Lords of the Fallen Review

Weapon and armour changes have pleasing visual results.


There are also a variety of what can only be described as warp gates scattered around. These will only open when a certain major enemy has been killed. If the player moves through, the resulting dimension is dark, and while enemies can be targeted, they do not display their health. Wandering off the beaten path alone can damage health. These bonus areas can garner new armour and weapons, but can also spell death by attacks from regular enemies you simply did not see in the dark.

Lords of the Fallen Review

That’s a spectacular looking chest – thank you, evil shadow death world. And I never thought I’d have to say that again.


There is a variety of different weapons and armour types, which can largely be swapped, although it seems you cannot change to double wield weapons unless selecting the rogue type initially. The player will also find runes along the way, which can be deciphered and then added to weapons or armour. These are in standard RPG areas like fire, poison, magic, or luck. Changing the armour type you favour generally means understanding how heavy you make Harkyn, and adding attribute points accordingly. Adding runes requires finding the blacksmith, who reminded me of Vulgrim in the Darksiders franchise – once activated, for narrative reasons, he can be summoned in both worlds from an appropriate station. And frankly the angular and chunky character design of Harkyn and others also struck me as a little Darksiders-esque, though that is not necessarily a bad thing.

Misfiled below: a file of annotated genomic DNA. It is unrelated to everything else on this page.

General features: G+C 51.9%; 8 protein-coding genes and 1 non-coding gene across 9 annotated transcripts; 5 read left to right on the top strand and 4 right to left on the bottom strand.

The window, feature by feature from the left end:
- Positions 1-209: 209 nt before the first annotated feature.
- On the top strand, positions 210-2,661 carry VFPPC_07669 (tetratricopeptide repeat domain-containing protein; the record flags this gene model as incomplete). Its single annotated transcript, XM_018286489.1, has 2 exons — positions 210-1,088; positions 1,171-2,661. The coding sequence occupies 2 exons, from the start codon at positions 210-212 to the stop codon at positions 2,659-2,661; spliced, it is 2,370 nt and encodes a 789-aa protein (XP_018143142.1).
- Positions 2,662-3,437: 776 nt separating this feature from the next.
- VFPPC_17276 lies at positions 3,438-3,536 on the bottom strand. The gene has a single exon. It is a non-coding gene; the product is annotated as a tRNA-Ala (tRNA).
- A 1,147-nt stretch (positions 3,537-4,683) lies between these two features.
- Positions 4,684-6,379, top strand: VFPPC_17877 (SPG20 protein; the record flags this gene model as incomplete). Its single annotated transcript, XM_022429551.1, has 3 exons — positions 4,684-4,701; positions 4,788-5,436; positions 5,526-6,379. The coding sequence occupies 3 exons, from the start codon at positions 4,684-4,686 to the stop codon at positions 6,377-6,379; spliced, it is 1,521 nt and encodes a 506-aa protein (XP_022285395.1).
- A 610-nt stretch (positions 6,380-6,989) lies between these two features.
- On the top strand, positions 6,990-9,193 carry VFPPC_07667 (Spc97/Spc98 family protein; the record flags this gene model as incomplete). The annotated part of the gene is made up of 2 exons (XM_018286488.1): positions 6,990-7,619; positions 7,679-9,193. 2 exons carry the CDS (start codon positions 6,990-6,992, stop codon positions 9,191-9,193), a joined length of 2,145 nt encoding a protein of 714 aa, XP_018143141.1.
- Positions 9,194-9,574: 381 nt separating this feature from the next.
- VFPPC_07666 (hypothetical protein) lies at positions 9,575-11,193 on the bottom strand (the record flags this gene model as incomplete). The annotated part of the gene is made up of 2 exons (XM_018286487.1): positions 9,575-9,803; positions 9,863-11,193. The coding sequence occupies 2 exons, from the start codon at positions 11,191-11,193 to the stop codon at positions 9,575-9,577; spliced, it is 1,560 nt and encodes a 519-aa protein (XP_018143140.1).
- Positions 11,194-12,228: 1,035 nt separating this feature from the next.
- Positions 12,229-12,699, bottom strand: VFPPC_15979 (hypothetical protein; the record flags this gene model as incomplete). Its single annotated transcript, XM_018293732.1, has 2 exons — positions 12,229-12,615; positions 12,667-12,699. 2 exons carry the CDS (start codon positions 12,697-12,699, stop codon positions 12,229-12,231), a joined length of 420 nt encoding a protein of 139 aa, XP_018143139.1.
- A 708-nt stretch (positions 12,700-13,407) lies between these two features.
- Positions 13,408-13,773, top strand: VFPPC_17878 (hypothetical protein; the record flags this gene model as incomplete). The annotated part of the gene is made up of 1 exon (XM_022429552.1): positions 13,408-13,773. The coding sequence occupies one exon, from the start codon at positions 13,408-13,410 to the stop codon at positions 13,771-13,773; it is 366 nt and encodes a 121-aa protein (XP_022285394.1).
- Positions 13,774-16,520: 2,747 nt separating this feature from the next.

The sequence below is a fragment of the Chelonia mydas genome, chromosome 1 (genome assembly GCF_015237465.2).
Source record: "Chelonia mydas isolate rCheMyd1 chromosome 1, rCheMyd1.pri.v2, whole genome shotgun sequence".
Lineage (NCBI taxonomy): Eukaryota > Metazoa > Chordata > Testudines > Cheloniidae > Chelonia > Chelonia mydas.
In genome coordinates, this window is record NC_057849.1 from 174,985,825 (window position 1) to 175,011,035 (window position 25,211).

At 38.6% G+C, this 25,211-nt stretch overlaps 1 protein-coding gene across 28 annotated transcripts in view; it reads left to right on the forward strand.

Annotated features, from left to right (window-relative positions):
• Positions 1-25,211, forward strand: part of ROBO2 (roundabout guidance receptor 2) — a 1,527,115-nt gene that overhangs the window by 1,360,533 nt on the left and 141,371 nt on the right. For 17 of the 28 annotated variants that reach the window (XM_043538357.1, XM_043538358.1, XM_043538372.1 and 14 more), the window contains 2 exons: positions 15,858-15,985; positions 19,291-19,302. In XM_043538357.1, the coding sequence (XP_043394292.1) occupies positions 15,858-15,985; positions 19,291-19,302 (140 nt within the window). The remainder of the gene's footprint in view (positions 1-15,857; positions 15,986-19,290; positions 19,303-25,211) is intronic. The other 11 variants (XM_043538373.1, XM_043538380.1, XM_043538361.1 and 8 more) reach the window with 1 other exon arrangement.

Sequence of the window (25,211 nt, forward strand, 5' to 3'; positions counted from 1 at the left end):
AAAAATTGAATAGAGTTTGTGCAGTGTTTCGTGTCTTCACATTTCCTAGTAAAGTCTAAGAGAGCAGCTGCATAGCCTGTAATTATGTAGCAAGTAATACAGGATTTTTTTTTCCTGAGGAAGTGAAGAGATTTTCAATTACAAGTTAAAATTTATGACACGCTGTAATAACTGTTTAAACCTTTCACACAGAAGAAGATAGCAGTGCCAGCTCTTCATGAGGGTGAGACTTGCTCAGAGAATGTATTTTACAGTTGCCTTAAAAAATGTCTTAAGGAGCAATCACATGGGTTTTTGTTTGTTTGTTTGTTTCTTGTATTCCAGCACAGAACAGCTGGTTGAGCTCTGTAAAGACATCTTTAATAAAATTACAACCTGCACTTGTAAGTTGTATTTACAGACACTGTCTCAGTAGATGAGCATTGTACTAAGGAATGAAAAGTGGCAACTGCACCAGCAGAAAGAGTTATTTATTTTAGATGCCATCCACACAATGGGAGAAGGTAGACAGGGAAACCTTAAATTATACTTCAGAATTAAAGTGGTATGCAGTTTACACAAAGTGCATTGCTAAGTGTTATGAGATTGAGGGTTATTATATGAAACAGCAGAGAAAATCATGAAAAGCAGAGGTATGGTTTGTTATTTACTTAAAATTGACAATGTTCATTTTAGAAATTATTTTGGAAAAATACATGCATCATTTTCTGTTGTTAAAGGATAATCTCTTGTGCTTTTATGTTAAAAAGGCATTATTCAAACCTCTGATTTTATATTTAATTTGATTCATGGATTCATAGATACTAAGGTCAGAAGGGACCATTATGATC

Lords of the Fallen Review

This is just pretty.


Souls allows free navigation from a hub once the hub is reached. Lords of the Fallen looks on the surface a little more linear, but the plot is advanced moving between Keystone and the Rhogar temple, and there are multiple hidden areas.

Lords of the Fallen Review

Once activated, the Blacksmith can be accessed from any anvil like this in either world.